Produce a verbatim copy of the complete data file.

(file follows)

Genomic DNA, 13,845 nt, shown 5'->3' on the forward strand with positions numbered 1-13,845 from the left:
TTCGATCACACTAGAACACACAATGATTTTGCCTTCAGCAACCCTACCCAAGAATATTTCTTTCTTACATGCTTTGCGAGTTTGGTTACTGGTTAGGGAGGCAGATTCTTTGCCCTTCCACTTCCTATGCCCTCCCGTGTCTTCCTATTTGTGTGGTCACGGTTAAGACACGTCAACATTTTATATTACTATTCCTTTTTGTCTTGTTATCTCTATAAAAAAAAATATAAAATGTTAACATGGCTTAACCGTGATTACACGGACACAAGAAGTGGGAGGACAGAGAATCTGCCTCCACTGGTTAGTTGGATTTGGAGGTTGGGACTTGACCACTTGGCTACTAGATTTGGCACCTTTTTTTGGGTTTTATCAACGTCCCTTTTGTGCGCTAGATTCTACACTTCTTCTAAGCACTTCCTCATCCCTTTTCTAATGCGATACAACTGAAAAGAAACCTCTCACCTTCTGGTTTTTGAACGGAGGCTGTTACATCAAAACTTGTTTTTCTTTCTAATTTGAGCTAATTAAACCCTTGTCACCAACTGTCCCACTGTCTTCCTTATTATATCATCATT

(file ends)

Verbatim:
Genomic DNA, 13,845 nt, shown 5'->3' on the forward strand with positions numbered 1-13,845 from the left:
TTCGATCACACTAGAACACACAATGATTTTGCCTTCAGCAACCCTACCCAAGAATATTTCTTTCTTACATGCTTTGCGAGTTTGGTTACTGGTTAGGGAGGCAGATTCTTTGCCCTTCCACTTCCTATGCCCTCCCGTGTCTTCCTATTTGTGTGGTCACGGTTAAGACACGTCAACATTTTATATTACTATTCCTTTTTGTCTTGTTATCTCTATAAAAAAAAATATAAAATGTTAACATGGCTTAACCGTGATTACACGGACACAAGAAGTGGGAGGACAGAGAATCTGCCTCCACTGGTTAGTTGGATTTGGAGGTTGGGACTTGACCACTTGGCTACTAGATTTGGCACCTTTTTTTGGGTTTTATCAACGTCCCTTTTGTGCGCTAGATTCTACACTTCTTCTAAGCACTTCCTCATCCCTTTTCTAATGCGATACAACTGAAAAGAAACCTCTCACCTTCTGGTTTTTGAACGGAGGCTGTTACATCAAAACTTGTTTTTCTTTCTAATTTGAGCTAATTAAACCCTTGTCACCAACTGTCCCACTGTCTTCCTTATTATATCATCATT